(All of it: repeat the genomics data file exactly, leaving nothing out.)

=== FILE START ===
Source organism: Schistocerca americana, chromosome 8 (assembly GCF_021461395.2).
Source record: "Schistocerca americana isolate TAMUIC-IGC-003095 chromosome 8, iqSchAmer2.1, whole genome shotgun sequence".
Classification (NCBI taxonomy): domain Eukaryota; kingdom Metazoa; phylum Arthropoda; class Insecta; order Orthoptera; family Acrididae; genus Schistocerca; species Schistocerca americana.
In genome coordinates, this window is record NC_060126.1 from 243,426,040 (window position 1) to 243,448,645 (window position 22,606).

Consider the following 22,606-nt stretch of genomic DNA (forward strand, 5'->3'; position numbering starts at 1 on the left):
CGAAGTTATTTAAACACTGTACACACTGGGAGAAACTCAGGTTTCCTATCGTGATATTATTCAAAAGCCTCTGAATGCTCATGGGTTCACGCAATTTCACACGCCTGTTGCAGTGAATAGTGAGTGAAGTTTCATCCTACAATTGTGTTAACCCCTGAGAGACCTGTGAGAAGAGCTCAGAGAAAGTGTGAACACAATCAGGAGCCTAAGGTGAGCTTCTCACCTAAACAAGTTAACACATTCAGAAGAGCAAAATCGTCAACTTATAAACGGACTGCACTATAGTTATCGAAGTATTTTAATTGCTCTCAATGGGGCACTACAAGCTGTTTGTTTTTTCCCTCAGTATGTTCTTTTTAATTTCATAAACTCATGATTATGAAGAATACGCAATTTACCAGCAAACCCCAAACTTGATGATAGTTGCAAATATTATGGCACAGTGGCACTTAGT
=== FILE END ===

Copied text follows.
Source organism: Schistocerca americana, chromosome 8 (assembly GCF_021461395.2).
Source record: "Schistocerca americana isolate TAMUIC-IGC-003095 chromosome 8, iqSchAmer2.1, whole genome shotgun sequence".
Classification (NCBI taxonomy): domain Eukaryota; kingdom Metazoa; phylum Arthropoda; class Insecta; order Orthoptera; family Acrididae; genus Schistocerca; species Schistocerca americana.
In genome coordinates, this window is record NC_060126.1 from 243,426,040 (window position 1) to 243,448,645 (window position 22,606).

Consider the following 22,606-nt stretch of genomic DNA (forward strand, 5'->3'; position numbering starts at 1 on the left):
CGAAGTTATTTAAACACTGTACACACTGGGAGAAACTCAGGTTTCCTATCGTGATATTATTCAAAAGCCTCTGAATGCTCATGGGTTCACGCAATTTCACACGCCTGTTGCAGTGAATAGTGAGTGAAGTTTCATCCTACAATTGTGTTAACCCCTGAGAGACCTGTGAGAAGAGCTCAGAGAAAGTGTGAACACAATCAGGAGCCTAAGGTGAGCTTCTCACCTAAACAAGTTAACACATTCAGAAGAGCAAAATCGTCAACTTATAAACGGACTGCACTATAGTTATCGAAGTATTTTAATTGCTCTCAATGGGGCACTACAAGCTGTTTGTTTTTTCCCTCAGTATGTTCTTTTTAATTTCATAAACTCATGATTATGAAGAATACGCAATTTACCAGCAAACCCCAAACTTGATGATAGTTGCAAATATTATGGCACAGTGGCACTTAGT